Re: Differences between "un" and "opposite"
|From:||Ray Brown <ray.brown@...>|
|Date:||Tuesday, April 26, 2005, 17:51|
On Monday, April 25, 2005, at 06:54 , Gregory Gadow wrote:
> I was tinkering with my conlang Glörsa last night, going over old notes
> dealing with prefixes. I found out that, very long ago, I had started
> using a prefix that meant "not", similar to English's "un-." Some time
> latter, I introduced a prefix that meant "opposite", similar to
> Esperanto's "mal-." I think they both can be kept, as a way to add some
> subtlety, but I want to check with some of the examples I put together.
Trouble is, IMO it will not add _subtlety_, but it could add ambiguity ;)
The plain fact is that there is not a single, simple concept of "opposite"
. Opposites may, for example, be _graded_ as in _big ~ small_ where there
are degrees of difference and, indeed, the same object may be described as
'small' in one context and 'big' in another. Other opposites may be
_ungraded_, for example _single ~ married_ where the contrast is either/or.
Some people use the term 'antonym' for graded opposites and
'complementary' for ungraded opposites.
But in actual fact it is a matter of controversy exactly how many types of
'opposite' one should usefully recognize in semantic analysis. If not a
semantic minefield, 'oppositeness' is certainly a semantic quagmire where
one needs to tread carefully IMO.
Esperanto's "mal-" prefix has (right IMO) come in for much criticism over
the past century. A search of the Internet should soon throw up sites that
deal with this. Reginald Dutton also gave his "Dutton World Speedwords" an
'opposite' affix; but it is no more consistently used than Esperanto's. I
give a critique of the Speedwords use of the 'opposite' affix (and related
On Monday, April 25, 2005, at 07:58 , Henrik Theiling wrote:
> Gregory Gadow <techbear@...> writes:[snip]
>> The "un" prefix is "es(a)-" (EsA), the "opposite" prefix is "ül(i)-"
>> Take the word "kalöfë" (kAlo'fe), "loyalty." The two prefixes would give
>> esakalöfë (EsAkA'lofe) = dispassion (no loyalty; loyalty to nothing)
>> ülikalöfë (ulikA'lofe) = treason (the opposite of loyalty)
Quite - that's the problem with 'opposites' - one person will see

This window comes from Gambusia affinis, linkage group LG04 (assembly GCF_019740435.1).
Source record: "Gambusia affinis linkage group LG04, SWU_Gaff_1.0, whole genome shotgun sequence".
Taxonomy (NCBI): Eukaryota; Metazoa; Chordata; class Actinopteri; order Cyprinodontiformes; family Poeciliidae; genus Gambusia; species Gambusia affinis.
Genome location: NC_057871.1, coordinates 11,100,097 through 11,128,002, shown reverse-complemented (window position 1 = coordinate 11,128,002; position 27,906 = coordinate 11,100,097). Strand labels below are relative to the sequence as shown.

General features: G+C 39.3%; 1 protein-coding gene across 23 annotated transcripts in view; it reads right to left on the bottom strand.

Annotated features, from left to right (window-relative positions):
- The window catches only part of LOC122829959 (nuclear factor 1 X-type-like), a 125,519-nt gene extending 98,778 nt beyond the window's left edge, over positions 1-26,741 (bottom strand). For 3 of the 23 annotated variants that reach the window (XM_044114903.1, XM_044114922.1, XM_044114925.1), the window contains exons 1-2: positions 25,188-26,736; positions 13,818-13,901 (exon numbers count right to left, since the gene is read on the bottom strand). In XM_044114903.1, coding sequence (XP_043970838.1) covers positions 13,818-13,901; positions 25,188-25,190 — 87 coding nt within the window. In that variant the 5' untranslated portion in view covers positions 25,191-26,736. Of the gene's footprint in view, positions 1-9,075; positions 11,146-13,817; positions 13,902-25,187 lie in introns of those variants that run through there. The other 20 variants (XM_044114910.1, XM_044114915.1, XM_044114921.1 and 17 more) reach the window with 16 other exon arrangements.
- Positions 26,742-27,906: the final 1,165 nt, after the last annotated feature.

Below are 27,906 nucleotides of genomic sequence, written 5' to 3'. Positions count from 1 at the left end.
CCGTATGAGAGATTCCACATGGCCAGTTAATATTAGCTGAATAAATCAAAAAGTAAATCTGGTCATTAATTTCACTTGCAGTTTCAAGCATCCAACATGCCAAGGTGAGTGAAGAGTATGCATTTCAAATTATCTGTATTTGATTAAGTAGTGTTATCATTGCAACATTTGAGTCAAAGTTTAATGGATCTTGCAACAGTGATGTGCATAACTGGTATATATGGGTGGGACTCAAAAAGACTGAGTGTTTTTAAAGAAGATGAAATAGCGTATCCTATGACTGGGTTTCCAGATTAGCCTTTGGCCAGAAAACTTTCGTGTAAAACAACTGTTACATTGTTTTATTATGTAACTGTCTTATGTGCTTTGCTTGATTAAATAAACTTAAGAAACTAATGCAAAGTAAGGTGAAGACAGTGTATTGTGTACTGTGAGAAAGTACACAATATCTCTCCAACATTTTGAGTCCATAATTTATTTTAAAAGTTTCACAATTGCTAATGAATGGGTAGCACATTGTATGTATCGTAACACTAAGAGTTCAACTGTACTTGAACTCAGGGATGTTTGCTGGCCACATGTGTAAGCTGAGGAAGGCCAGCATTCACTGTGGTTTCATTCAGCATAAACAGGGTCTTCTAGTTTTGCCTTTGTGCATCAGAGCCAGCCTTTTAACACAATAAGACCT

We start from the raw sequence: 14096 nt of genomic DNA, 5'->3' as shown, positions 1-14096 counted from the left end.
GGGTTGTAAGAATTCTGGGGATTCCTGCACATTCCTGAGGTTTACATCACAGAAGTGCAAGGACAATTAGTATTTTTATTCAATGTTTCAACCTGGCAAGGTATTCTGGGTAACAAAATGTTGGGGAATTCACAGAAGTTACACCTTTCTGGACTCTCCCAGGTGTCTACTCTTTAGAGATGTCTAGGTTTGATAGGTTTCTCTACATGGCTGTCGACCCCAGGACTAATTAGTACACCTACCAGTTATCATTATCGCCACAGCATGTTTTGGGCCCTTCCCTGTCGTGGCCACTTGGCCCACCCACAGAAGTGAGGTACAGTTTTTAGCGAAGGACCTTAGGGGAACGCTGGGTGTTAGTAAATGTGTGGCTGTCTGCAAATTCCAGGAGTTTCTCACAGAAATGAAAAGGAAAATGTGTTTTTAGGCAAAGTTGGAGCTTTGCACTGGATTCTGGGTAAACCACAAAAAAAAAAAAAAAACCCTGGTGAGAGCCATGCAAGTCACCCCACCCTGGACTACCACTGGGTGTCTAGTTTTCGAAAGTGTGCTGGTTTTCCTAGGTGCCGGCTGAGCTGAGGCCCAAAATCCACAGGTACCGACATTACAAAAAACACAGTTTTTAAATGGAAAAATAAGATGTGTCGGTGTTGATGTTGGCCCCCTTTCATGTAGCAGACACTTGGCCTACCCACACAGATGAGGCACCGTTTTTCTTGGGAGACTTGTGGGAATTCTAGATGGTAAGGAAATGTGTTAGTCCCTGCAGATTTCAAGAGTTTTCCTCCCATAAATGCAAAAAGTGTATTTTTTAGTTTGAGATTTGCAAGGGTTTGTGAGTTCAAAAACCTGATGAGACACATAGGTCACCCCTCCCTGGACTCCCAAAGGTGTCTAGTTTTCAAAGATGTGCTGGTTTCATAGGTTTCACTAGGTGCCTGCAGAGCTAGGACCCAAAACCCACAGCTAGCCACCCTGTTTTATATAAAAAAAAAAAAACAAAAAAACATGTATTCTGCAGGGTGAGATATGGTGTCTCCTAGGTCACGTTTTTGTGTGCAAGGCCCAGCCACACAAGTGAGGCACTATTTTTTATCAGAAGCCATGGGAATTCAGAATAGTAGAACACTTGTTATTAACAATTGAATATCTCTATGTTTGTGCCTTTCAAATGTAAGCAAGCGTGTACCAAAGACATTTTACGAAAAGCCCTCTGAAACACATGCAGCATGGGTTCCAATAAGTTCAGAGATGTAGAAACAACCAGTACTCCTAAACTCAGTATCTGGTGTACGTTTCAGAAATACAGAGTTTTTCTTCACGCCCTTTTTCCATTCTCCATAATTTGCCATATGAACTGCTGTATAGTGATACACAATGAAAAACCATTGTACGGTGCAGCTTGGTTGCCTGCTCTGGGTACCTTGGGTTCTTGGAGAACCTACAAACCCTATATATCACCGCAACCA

'disloyalty' as the opposite of 'loyalty', another person will see
'treason'. Reginal Dutton gives "false" as the opposite of 'loyal'!
>> With "achsöme" (AtSo'mE), "belief", I get:
>> esachsöme (EsA'tSomE) = fear (no hope, hope in nothing)
> Well 'fear' is more of the opposite of hope.
Is it? For Dutton, 'fear' is the opposite of 'bravery'.
> No hope is simply no hope. Hopelessness.
Yes, I agree. No hope is, well, having no hope :)
> The opposite should have vaguely the same
> 'distance' to the neutral state, so 'fear' might fit for the opposite.
> ülachsöme (ulA'tSomE) = despair (the opposite of hope)
That's what I would think of as the opposite of hope also.
> This is a strong version of hopelessness.
??? I have no hope of going to the Moon (but I would like to have done),
but that does not fill me with despair. Surely 'despair' is the 'vaguely
the same distance' to the neutral state?
> I'd switch the prefixes
> here, possibly, if you have one, add an augment to the esachsöme
> 'no-hope' to get 'despair'.
The problem is IMO that "opposite" is just too vague a term. It seems to
me either one does more or less what natlangs do - or one needs to define
more precisely what semantic values are being defined (it will need more
than one affix).
Thinks: What does lojban do?
Anything is possible in the fabulous Celtic twilight,
which is not so much a twilight of the gods
as of the reason." [JRRT, "English and Welsh" ]